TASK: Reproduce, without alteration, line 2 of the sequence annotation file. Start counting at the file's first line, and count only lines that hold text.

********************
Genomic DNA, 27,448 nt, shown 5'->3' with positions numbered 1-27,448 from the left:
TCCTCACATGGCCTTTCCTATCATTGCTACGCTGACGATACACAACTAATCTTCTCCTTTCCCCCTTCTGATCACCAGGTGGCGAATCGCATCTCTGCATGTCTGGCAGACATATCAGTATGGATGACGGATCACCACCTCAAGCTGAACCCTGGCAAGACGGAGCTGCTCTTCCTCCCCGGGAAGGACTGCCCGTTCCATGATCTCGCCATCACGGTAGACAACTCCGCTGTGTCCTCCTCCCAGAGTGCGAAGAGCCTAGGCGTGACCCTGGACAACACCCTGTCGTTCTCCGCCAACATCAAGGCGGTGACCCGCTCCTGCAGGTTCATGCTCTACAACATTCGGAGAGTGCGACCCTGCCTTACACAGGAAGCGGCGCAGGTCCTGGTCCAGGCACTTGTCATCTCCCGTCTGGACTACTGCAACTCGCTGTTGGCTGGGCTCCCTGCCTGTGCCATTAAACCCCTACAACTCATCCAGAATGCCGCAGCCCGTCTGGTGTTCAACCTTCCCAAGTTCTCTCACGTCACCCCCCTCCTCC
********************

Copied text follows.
TCCTCACATGGCCTTTCCTATCATTGCTACGCTGACGATACACAACTAATCTTCTCCTTTCCCCCTTCTGATCACCAGGTGGCGAATCGCATCTCTGCATGTCTGGCAGACATATCAGTATGGATGACGGATCACCACCTCAAGCTGAACCCTGGCAAGACGGAGCTGCTCTTCCTCCCCGGGAAGGACTGCCCGTTCCATGATCTCGCCATCACGGTAGACAACTCCGCTGTGTCCTCCTCCCAGAGTGCGAAGAGCCTAGGCGTGACCCTGGACAACACCCTGTCGTTCTCCGCCAACATCAAGGCGGTGACCCGCTCCTGCAGGTTCATGCTCTACAACATTCGGAGAGTGCGACCCTGCCTTACACAGGAAGCGGCGCAGGTCCTGGTCCAGGCACTTGTCATCTCCCGTCTGGACTACTGCAACTCGCTGTTGGCTGGGCTCCCTGCCTGTGCCATTAAACCCCTACAACTCATCCAGAATGCCGCAGCCCGTCTGGTGTTCAACCTTCCCAAGTTCTCTCACGTCACCCCCCTCCTCC